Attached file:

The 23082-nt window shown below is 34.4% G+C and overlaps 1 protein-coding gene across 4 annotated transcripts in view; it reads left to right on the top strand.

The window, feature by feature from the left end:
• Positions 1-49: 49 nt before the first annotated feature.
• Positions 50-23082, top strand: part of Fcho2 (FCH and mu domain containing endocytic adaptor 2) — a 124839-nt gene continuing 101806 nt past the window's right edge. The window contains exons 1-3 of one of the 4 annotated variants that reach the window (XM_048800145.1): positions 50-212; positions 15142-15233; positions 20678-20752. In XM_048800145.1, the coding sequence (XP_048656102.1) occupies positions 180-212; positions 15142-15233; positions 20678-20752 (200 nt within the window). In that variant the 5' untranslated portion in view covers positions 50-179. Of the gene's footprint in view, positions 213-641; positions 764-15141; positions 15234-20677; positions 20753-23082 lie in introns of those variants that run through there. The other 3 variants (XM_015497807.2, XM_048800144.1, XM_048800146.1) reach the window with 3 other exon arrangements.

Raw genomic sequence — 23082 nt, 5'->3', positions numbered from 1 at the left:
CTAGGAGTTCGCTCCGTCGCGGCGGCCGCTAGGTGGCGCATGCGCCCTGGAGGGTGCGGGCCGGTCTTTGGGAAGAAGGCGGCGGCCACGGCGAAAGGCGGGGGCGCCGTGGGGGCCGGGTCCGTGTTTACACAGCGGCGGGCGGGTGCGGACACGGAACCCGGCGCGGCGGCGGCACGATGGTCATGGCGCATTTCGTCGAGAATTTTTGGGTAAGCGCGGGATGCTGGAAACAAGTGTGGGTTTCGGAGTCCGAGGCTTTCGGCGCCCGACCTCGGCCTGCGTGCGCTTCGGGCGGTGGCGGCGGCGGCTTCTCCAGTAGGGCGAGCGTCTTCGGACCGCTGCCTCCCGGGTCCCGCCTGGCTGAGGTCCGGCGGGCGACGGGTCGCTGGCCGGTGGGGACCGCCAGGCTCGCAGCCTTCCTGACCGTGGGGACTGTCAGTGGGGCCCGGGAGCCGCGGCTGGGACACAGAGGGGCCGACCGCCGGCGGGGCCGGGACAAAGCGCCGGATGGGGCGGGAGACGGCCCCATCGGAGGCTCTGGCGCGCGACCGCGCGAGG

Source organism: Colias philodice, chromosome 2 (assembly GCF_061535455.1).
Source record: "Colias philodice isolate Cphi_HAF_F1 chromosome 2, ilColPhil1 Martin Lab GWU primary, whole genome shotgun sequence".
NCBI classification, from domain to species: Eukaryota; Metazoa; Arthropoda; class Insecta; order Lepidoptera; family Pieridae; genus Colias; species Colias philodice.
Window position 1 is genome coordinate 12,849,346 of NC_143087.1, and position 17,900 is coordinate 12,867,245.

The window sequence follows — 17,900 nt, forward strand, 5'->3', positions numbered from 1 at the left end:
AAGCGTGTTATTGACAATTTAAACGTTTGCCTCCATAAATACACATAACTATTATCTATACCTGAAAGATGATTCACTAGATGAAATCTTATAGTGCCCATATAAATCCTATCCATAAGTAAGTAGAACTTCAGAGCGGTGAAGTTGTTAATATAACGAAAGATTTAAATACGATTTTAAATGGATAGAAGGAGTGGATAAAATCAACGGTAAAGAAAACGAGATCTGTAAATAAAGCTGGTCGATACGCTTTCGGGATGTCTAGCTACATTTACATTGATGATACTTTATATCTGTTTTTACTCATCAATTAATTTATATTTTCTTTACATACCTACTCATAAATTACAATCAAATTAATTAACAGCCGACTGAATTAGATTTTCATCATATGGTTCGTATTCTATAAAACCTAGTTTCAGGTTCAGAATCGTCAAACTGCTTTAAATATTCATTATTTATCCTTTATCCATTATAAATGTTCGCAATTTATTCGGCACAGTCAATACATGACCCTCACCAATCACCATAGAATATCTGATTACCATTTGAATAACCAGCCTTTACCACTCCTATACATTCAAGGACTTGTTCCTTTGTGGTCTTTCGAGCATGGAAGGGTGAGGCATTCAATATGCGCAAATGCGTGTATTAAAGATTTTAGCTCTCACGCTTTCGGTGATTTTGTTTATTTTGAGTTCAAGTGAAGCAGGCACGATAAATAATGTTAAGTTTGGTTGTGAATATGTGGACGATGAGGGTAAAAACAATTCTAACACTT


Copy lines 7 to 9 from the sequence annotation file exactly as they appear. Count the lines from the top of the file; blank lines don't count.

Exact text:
Source organism: Colias philodice, chromosome 2 (assembly GCF_061535455.1).
Source record: "Colias philodice isolate Cphi_HAF_F1 chromosome 2, ilColPhil1 Martin Lab GWU primary, whole genome shotgun sequence".
NCBI classification, from domain to species: Eukaryota; Metazoa; Arthropoda; class Insecta; order Lepidoptera; family Pieridae; genus Colias; species Colias philodice.